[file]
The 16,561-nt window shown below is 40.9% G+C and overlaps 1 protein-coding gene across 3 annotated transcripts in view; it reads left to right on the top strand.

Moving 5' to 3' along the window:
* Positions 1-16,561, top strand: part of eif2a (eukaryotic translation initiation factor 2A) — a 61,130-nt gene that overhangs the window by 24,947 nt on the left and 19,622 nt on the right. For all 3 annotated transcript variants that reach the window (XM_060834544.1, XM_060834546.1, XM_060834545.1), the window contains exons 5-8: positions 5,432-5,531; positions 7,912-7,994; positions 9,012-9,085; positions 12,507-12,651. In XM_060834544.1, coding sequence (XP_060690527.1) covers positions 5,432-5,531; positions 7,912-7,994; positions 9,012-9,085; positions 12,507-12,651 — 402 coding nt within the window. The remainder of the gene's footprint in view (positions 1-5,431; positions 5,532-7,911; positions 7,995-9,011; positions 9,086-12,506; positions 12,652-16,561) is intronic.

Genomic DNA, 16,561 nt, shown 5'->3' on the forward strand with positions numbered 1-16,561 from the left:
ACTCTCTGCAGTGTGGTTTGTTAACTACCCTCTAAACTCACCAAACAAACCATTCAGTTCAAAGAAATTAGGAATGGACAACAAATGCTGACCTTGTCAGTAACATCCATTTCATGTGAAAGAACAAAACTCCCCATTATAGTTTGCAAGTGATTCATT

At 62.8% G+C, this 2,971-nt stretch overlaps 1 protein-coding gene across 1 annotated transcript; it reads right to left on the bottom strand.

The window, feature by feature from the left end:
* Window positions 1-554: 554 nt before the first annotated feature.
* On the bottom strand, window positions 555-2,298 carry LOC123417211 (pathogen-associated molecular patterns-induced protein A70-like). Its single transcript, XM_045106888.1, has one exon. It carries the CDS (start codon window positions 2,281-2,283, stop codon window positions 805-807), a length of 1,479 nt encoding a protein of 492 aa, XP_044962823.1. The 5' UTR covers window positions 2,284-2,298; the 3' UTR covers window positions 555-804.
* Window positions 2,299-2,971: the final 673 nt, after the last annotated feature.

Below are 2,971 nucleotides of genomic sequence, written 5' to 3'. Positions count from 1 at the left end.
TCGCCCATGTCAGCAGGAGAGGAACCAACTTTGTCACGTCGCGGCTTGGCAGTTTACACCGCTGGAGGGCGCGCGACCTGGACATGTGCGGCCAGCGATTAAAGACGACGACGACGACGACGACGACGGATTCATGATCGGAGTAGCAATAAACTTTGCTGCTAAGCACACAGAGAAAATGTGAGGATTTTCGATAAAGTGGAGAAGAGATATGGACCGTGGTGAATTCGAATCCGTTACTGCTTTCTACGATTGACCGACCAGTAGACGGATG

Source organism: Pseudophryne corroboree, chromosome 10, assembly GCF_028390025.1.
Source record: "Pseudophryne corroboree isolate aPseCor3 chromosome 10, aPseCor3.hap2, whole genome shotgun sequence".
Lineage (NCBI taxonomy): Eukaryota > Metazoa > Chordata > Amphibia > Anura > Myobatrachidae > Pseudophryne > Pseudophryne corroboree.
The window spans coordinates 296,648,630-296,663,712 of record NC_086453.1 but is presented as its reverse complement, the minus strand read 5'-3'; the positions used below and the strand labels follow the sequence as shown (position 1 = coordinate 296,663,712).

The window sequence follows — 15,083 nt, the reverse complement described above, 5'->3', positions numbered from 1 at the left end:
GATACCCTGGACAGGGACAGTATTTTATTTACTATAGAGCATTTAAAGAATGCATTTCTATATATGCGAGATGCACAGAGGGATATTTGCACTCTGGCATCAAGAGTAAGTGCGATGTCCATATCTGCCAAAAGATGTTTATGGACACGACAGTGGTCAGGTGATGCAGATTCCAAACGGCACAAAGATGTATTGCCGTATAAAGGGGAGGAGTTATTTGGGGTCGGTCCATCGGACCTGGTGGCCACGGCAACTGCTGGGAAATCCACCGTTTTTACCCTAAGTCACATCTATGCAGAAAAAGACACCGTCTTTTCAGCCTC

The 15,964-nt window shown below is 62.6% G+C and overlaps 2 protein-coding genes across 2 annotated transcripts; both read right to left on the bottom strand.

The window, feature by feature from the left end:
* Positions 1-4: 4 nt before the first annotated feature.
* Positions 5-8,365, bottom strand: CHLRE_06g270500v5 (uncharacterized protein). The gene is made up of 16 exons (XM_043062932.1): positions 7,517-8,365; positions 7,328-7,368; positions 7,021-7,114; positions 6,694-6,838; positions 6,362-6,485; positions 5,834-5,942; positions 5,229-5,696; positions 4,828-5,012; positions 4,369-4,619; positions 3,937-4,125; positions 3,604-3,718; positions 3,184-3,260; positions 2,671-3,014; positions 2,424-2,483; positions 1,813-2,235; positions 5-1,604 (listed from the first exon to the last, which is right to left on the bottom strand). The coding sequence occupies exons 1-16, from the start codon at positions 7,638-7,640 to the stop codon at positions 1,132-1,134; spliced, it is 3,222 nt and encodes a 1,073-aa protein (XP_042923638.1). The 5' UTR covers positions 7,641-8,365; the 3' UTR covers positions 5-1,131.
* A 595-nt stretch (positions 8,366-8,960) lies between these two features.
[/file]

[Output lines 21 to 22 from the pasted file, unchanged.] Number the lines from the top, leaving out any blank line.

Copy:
* Positions 1-4: 4 nt before the first annotated feature.
* Positions 5-8,365, bottom strand: CHLRE_06g270500v5 (uncharacterized protein). The gene is made up of 16 exons (XM_043062932.1): positions 7,517-8,365; positions 7,328-7,368; positions 7,021-7,114; positions 6,694-6,838; positions 6,362-6,485; positions 5,834-5,942; positions 5,229-5,696; positions 4,828-5,012; positions 4,369-4,619; positions 3,937-4,125; positions 3,604-3,718; positions 3,184-3,260; positions 2,671-3,014; positions 2,424-2,483; positions 1,813-2,235; positions 5-1,604 (listed from the first exon to the last, which is right to left on the bottom strand). The coding sequence occupies exons 1-16, from the start codon at positions 7,638-7,640 to the stop codon at positions 1,132-1,134; spliced, it is 3,222 nt and encodes a 1,073-aa protein (XP_042923638.1). The 5' UTR covers positions 7,641-8,365; the 3' UTR covers positions 5-1,131.